Community gardens bring life to Nyanga

Nyanga is a mountainous district in the eastern part of the country where most people live in the rural areas and struggle to make a life out of subsistence farming.

Jeremaih Shoko (ward 18 councillor) - the project has been a huge success
Jeremaih Shoko (ward 18 councillor) – the project has been a huge success

Over the past 15 years, severe land degradation, reliance on rain-fed agriculture, changing weather conditions and mismanagement of the economy have led to a decline in food production and widespread poverty.

To tackle these challenges, the Rural Self-Help Development Association (RSHDA), a local NGO, early this year launched a rural community gardens project targeting impoverished families in the area.

The gardens are established on various portions of unused land in the community, which is allocated by the local headman with consultation with the district council. They will focus on food and nutrition security, health, education and social welfare.

Shared irrigation

The idea is that each family member has a portion of the garden that belongs to them, but they share the irrigation pipes on rotational basis.

In a recent interview with The Zimbabwean, the RSHDA Projects Manager Tobias Paunganwa said the project provided irrigation equipment, implements and seeds. They also trained and mobilized for the establishment of the community gardens, which can be successfully used to grow food in harsh climates – making the best use of poor soils.

Some of the villagers working in the garden.
Some of the villagers working in the garden.

He said they were working in collaboration with Ministry of Agriculture, Mechanisation and Irrigation Development. “The project is aimed at assisting women and men in using the community gardens to produce a variety of vegetables, including local spinach, carrots, beetroots, green peppers and onions,” he explained.

No more hunger

The gardens can support the production of a wide variety of vegetables throughout the year using irrigation. “Community gardens require less labour and can support the production of at least five varieties of vegetables at the same time. This supports dietary diversity. Each garden should generate sufficient produce to feed a family of eight” added Paunganwa.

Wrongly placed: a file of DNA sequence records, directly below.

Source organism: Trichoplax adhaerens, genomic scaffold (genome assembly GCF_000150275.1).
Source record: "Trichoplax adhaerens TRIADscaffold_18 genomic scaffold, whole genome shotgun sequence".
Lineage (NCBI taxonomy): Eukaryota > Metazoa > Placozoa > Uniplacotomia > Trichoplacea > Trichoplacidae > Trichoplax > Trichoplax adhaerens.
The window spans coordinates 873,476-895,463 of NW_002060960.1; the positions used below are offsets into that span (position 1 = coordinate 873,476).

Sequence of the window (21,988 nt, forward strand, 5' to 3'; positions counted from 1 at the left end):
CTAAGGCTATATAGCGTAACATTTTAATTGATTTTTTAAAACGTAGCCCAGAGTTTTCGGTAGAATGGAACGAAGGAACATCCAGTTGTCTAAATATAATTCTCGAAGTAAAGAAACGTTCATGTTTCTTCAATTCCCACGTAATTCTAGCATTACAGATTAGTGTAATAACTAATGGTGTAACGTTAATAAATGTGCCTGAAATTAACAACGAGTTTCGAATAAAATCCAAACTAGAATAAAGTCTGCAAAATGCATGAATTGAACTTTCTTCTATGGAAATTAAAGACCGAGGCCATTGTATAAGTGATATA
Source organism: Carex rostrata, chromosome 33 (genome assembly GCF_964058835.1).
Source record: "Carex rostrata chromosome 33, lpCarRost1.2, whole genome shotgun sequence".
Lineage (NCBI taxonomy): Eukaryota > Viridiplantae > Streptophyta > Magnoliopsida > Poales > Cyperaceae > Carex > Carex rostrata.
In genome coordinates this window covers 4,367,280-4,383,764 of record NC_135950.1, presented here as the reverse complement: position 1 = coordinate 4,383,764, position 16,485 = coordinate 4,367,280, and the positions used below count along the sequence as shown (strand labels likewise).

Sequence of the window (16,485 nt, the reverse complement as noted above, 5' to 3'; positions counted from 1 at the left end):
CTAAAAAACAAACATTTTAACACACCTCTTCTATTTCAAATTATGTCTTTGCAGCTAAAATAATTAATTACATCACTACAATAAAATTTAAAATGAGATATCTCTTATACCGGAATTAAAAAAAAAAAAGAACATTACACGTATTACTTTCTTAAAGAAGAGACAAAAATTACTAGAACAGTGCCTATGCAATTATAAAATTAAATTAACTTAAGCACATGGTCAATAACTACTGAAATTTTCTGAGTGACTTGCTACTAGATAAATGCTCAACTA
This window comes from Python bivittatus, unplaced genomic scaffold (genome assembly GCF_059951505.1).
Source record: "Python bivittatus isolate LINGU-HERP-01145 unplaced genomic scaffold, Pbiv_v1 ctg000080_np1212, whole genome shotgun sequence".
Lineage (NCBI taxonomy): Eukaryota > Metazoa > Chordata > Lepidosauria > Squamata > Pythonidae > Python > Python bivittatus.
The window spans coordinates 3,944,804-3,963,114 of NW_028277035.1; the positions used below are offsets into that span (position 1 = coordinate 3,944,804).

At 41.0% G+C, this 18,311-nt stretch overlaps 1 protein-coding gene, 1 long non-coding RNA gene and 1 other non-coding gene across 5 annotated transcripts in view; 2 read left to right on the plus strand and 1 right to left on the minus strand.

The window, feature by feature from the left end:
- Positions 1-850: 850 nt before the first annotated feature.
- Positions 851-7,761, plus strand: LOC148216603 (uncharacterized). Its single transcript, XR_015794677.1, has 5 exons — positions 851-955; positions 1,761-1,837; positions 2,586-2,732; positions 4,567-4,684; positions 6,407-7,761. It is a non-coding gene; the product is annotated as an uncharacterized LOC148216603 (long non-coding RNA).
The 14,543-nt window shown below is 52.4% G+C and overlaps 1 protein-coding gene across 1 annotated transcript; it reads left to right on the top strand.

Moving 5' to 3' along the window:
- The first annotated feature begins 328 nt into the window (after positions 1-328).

Moses Nyamurundira (43) from Nyanga South constituency is one of the project beneficiaries. He has four children and a wife to provide for. He spoke proudly of his community garden, which has helped to lift his family out of hunger.

“The advantage of this garden is that it is nearby my homestead. Even when I am sick, I can still pick vegetables. I don’t have to walk long distances,” he said. “Some of the vegetables are for my family consumption but I also sell them to villagers around and at the nearby market where I have a stall.”

Empowering women

To increase the positive impact on food and nutrition security for the recipient households, the project combines gardening interventions with other activities, such as growing fruit trees. Another beneficiary Shamiso Sakupwanya (28) said: “I have grown fruit trees and I am selling them at the local market and supplying schools around. I also grow tomatoes and water melons. I am making a living out of this initiative.”

Susan Murodzi (48), the chairperson of Magarati Village Support Group, who is also growing some fruit trees, has encouraged fellow women to make use of the solar dryers provided by the project in order to preserve fruit and vegetables.

Susan Murodzi - community gardens is a better and easy way to generate income.
Susan Murodzi – community gardens is a better and easy way to generate income.

Magarati Village Support group is also working closely with RSHDA in empowering women. “I am encouraging other women to join us in this project. It is helping us a lot to survive. It is another better and easy way to generate income. We are happy that we have been supplied with the solar dryer. In this solar drier you won’t have bacteria. I can preserve fruits, especially these days, when it’s imperative to supplement our diet with fruit nutrients,” she said.

Solar drying

“One of the great advantages of solar drying is that it maintains a high level of flavor and nutrients in the produce and, when compared with open-air drying, improves the product’s level of hygiene and quality by protecting it from rain, insects and dust,” said Murodzi.

The ward 18 councillor in Magarati village, Jeremiah Shoko, said the project was clearly a huge success. “I have noticed families in the village be able to send children to school as a result of the income they are getting after selling their produce,” he said.

Shoko added: “This area has been associated with hunger. But, these gardens have changed the economic and social face of the community. The majority of the villagers have been economically empowered.”

He said unemployed youths had also embraced the project of establishing the gardens on their own initiative.

Post published in: News

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